Although the center of main interests of a company is presumably its registered office, courts admit refutation of this presumption if brought by the creditors.
Insolvency or bankruptcy, take place when a company fail to pay their debts. Insolvency declaration leads to a bankruptcy proceeding. Corporate restructuring takes place when a company encounters a difficult situation and management decides to change the outer and inner structure and direction of the company.
The entry into force of the Law transposing Directive (EU) 2019/1023 introduces reforms in the insolvency field to provide agile and effective instruments to improve insolvency procedures and facilitate the maintenance of viable companies in Spain. Restructuring plans are one of the central elements.
The bankruptcy moratorium in Spain, in force since 14 March 2020 and already extended several times, ends on 30 June 2022.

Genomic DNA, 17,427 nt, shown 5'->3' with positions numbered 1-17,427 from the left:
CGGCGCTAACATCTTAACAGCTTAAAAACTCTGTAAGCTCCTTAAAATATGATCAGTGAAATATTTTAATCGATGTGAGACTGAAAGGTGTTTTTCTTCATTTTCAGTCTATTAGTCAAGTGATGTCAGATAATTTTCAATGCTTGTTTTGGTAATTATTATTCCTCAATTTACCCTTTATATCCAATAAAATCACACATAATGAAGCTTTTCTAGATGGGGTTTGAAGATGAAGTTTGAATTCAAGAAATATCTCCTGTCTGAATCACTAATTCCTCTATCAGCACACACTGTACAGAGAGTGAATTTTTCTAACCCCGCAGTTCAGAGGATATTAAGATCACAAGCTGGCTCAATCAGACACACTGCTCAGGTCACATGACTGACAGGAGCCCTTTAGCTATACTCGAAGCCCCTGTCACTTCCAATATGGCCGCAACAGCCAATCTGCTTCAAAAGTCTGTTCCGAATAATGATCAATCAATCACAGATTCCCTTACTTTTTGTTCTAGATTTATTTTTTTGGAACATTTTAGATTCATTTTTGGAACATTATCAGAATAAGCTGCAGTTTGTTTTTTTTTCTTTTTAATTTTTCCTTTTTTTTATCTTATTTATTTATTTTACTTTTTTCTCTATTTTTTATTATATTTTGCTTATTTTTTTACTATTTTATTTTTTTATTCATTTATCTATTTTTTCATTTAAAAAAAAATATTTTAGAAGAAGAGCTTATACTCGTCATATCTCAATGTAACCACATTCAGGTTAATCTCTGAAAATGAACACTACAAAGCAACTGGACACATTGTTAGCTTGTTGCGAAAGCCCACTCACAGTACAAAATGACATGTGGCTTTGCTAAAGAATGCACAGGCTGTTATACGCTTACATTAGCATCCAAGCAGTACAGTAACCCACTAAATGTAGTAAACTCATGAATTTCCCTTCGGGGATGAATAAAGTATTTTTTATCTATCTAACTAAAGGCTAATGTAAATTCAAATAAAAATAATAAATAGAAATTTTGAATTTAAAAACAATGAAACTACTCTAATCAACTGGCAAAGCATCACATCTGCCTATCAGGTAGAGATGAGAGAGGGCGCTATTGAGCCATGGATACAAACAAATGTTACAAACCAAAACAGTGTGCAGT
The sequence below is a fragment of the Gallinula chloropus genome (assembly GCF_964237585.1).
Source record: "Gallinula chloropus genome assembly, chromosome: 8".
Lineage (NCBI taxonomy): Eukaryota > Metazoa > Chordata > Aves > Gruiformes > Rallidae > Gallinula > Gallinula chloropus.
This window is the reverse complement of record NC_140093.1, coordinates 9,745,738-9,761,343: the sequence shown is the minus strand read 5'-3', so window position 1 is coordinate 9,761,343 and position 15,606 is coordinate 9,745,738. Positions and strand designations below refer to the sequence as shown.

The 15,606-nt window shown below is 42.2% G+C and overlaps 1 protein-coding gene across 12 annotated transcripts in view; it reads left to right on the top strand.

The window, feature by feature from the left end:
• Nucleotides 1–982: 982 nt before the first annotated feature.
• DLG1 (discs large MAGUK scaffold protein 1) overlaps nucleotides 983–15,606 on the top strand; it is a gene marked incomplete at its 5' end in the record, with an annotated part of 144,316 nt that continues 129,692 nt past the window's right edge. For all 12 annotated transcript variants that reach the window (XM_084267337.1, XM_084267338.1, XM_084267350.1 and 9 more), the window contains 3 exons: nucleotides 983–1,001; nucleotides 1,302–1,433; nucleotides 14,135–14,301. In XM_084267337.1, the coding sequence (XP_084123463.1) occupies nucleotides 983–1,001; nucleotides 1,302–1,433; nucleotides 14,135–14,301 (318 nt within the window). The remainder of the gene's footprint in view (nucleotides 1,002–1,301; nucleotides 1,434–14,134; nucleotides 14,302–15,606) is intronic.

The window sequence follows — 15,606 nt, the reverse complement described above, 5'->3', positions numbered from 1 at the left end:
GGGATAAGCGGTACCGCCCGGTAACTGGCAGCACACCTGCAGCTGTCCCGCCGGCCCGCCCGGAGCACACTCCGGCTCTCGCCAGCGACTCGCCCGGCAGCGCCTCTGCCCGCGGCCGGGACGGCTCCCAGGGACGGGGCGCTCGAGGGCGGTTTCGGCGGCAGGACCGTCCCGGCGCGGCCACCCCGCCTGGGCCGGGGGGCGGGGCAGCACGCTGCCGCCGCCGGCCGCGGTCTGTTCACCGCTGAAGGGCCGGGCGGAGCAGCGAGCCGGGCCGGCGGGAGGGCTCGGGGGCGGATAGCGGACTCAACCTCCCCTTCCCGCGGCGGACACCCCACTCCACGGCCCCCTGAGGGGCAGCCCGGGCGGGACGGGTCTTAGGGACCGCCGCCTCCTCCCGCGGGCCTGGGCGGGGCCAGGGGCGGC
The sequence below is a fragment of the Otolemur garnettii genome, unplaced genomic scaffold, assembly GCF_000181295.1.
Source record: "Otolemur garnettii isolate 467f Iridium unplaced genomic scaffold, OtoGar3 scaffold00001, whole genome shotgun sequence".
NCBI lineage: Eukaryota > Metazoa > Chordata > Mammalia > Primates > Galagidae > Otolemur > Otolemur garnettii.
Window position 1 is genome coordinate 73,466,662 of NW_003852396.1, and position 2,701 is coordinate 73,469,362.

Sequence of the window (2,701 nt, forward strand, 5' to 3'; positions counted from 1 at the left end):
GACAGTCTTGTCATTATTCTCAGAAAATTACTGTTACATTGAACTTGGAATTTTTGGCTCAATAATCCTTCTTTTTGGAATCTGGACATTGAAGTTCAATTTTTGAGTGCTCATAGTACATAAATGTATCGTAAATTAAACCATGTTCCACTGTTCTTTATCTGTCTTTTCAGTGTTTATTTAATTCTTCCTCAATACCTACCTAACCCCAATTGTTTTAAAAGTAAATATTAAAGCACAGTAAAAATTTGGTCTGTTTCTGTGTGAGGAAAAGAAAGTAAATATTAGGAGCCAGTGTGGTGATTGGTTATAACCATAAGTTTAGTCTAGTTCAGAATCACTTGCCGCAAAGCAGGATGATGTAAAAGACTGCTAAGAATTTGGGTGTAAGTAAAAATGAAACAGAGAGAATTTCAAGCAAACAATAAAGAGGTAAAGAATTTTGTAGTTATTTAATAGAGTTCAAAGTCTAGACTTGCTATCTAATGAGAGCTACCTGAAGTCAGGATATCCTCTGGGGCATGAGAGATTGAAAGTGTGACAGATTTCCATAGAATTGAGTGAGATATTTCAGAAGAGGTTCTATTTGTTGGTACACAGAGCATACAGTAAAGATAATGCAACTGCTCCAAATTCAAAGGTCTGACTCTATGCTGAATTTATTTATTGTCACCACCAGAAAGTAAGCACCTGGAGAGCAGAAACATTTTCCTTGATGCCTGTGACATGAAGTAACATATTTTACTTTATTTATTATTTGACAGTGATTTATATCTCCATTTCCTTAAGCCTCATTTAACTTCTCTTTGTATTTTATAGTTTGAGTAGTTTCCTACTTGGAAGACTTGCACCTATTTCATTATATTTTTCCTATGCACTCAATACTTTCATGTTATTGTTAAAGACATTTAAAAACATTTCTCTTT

After the insolvency proceedings begin, creditors have a one-month limit to communicate their claims against the insolvent debtor.
The Government of Spain has extended the bankruptcy moratorium for the third time until 30th June 2022. Insolvency debtors will not have a legal obligation to file for bankruptcy until the middle of next year.
Regarding the termination of contracts with reciprocal obligations in the context of bankruptcy declaration, the Spanish regulations distinguish between contracts pending fulfilment by one of the parties or by both parties.
The deadline for the communication of credit by the foreign creditor is one month after the publication of the declaration of bankruptcy in the Spanish Official Gazette (BOE). Although it is not mandatory, the foreign creditor should make such communication for its qualification and subsequent payment.
Declaring insolvency proceedings in Spain entails its consideration as “main bankruptcy” and implies the inclusion of the debtor’s assets, regardless of whether or not they are in Spain, and that, with certain exceptions, Spanish law applies.
Spanish bankruptcy regulations list the conducts that determine the liability of the directors in bankruptcy proceedings. The consequences of such behaviour include disqualification, loss of rights associated with the position of a creditor of a bankruptcy or a sentence to cover the insolvency deficit.
Although Royal Decree-Law 5/2021 exempts directors from the duty to file for insolvency proceedings, it does not exempt them from the responsibility to avoid the winding-up of the company.